Dave tried to turn, to try and escape, he felt something drive into his knee, he looked down and saw that one of his legs were bent at a very odd angle. He screamed with pain and fell to the ground, the two young natives fell on him and wrenched his hands away from his leg. There was a brief scuffle as they uncuffed his hands then bound them behind his back. Dave kept alternating his eyes between the orange line and the man with the clipboard walking over to talk to Betty's father. Dave tried to dig his feet into the ground and push towards the line, his leg kept him still, the pain was too much.
    Between his own sobs, Dave could only hear the sound of low muttering between them. It only took a minute, but his fate was decided. The man with the clipboard reached in and gave Betty's father a pat on the shoulder.
    “Eh!” The man straightened and gave a gesture, his palm up and he gave it a little lift. “Ci`t'lcste.”
    Dave didn't understand what he said, but felt hands under his arms pulling him to his knees. When his leg burst out in a fresh moment of pain, he fell back to the ground.
    Dave felt a boot ram into his stomach then felt the hands helping him to his knees again. Dave struggled to stay on his one good knee. Through eyes filled with tears, he looked up and tried to catch his sentencer's eyes. The man in the car had his hands over his face, his shoulders bobbing up and down in sobs. Dave tried to croak out an 'I'm sorry', but before he could get any of it out, a huge flash of pain tore through his temple.
    “Shut your god damn mouth.” One of the guys holding him up barked while flexing his fingers to see if anything was broken.
    The man with the clipboard walked over and held it out. “You're supposed to sign this, but,” he gave a chuckle, “don't look like you can. Oh well, it's from your world anyways.” The guy threw the clipboard on the ground like it was only a piece of paper.

    Dave was expecting some sort of speech, to at least know how he was going to be punished. What he didn't know was that his life was forfeit as soon as Manuel Walkingfeather, Manny to his friends, gave the word. Only able to whisper “kill him” to Nolan Parrow. Dave saw Nolan pull out a large semi-automatic pistol and thumb off the safety.
    “Ela7”. Nolan gave the gun a little flick and the two young natives walked and stood beside him.
    Dave's last thoughts, any grisly schemer's constant last thoughts, were that of a way to get out of this. There were bodies he could show them, he would trade them fo-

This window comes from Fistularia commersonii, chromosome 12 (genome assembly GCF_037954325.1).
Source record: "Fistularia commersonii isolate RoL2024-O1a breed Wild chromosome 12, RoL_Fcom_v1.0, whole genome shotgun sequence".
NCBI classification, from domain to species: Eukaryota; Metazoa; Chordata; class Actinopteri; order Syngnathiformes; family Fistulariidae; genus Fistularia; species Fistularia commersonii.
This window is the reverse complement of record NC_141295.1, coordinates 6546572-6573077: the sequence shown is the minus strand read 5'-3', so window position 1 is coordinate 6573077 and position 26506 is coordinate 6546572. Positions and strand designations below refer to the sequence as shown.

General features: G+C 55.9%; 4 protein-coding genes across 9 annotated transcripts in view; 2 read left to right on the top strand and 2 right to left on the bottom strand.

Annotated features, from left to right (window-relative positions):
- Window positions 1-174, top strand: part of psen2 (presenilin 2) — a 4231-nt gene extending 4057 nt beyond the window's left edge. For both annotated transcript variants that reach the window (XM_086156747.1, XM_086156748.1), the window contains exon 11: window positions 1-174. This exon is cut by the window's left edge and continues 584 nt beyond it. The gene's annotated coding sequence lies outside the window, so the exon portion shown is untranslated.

© 2010 Kevin Chelsea

Author's Note

Kevin Chelsea
This is actually one of 2 different starting chapters to a story line that my lil bro was telling me about, "hey, you should write about..." and I wrote this one and another. Both are leadins to a longer tale that I'll filddle around with. But I figured this would make an interesting little short story on its own so... I'm uploading it. Actually the other story I can probably edit to fit in after this one because Nolan Parrow is introduced a little more.
And for those wondering, the couple of native words you see in the story are actually from my language, secwepemc (or Shuswap if you're curious).

"Ci`t'lcste" is one of those words that mean a lot more than just the simple 1 word it is, it mean "get him/her to his/her knees", works if you're standing or laying down. I'd tell you how to pronounce it, but that would take forever.

"ela7" is a weird one. To us it's just natural to say it in the context we need to. It can mean "Pardon me, good sir, mind stepping to the side if it's not too much trouble?" if you say it kindly. Or you can say it all gruff like to someone you hate and it'll mean "GTFO the way you god damn moron, jesus christ, go stand somewhere else you stupid ugly piece of crap." The way Nolan says it here means, "move aside, this might be messy." One little word in our language can mean a whole lot.

ps... I only did a really quick check through for major errors, if you see any, let em slide, eh partner? =p

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If that's what that Dave did to so many women I'm not sure he suffered enough. LOL but then I like my bad guys to suffer in kind.
I like the trade off that happens. I still kind of wonder what the native cop did to be treated so.

Posted 11 Years Ago

Tell you little brother his idea works well. Sounds much like some crimes were handled in this area 50 or so years ago. Thanks for the clarification on the words as well.

Posted 11 Years Ago

I found this a reviting story, I got a phone call in the middle and couldn't wait to get back to reading. I also knew a jackass from Canada and his name was "Dave". Call me sadistic, but he was a real moron and I liked the fact your Dave was killed. I also liked the fact that the Indians got revenge for his daughters death. I to have Indian ancestors from the Cherokee tribe from Oklahoma- so we have something in common. I would like to read more of your writing too.


Posted 12 Years Ago

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3 Reviews
Added on March 23, 2010
Last Updated on March 23, 2010
Tags: native, alternate reality, crime


Kevin Chelsea
Kevin Chelsea

IR#4, The Cariboo, Canada

►My Blogger website, Stories from #4 I'm just a happy-go-lucky-guy from the rez. Working on putting the links to the stories I moved to blogger here, just smaller. I'll still upload new st.. more..